FOLLOW-UP OF HIGH RISK PRETERM INFANTS WITH COMPLEX MEDICAL PROBLEMS: AN ILLUSTRATION OF TWO CASES
Miri Harel OT, Ety Gershon PT, Oxana Vizhgorodsky RN, Marina Soloveichick MD.
NICU Follow-up Clinic
Carmel Medical Center, Haifa, Israel
מעקב פגים בסיכון גבוה עם בעיות רפואיות: תאור של שני מקרים
מירי הראל ריפוי העיסוק, אתי גרשון פיזיותרפיה, אוקסנה ויז'גורודסקי אחות מוסמכת,
דר' מרינה סולובייצ'יק, מרפאת התפתחות ומעקב פגים
מרכז רפואי כרמל, חיפה, ישראל
One of the aims of a follow-up of high-risk preterm infants, especially those with complex medical problems, is to concentrate developmental care and medical follow-up in one place, which might minimize the amount of visits to different centers and provides a unique possibility for comprehensive approach and treatment. We will illustrate this with two case reports.
Case one: extremely preterm infant with complex medical problems at discharge such as oxygen dependent lung disease, visual problems with weekly ophthalmologic consultations, feeding problems, poor weight gain, initially consistent poor quality of spontaneous movements according to Prechtl and insecure parenting .
Case two: late preterm infant with congenital CMV infection and periventricular calcifications with monthly ganciclovir dosage adjustment and multiple blood tests, repeated ophthalmologic and hearing examinations. Again, spontaneous general movements were initially consistently abnormal.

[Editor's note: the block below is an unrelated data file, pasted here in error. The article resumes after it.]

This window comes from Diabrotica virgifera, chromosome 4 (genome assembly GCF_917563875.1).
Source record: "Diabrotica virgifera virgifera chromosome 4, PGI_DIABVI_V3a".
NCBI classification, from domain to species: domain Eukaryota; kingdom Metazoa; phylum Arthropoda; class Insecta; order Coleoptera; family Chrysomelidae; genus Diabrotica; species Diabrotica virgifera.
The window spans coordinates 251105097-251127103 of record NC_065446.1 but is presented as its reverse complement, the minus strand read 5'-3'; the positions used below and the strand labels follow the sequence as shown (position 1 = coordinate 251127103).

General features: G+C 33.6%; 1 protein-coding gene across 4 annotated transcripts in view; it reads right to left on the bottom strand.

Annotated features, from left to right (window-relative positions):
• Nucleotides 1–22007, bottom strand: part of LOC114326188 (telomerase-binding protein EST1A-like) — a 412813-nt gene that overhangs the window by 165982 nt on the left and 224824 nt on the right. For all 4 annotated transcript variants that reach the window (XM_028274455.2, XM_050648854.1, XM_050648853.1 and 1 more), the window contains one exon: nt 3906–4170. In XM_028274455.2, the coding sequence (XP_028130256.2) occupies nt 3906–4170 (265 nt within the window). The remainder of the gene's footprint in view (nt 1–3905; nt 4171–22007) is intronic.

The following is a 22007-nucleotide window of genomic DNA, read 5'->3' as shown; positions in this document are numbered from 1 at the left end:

In both cases individually adjusted follow-up programs were offered and accepted. They combined both medical tests and examinations and appropriate developmental interventions. The motor performance assessed by means of Prechtl’s GMs improved in both cases. By using some principles of attachment parenting we focused on strategies that supported secure attachment.
The interdisciplinary management of these two cases illustrates the potential benefits of combined developmental and medical follow-up programs in high- risk preterm infants with medical problems at discharge. Our strategy improved the quality of follow-up care and might improve the outcome. An assessment tool designed to evaluate the contentment of the family might be additionally helpful to document the benefit of such a single-center interdisciplinary follow-up model.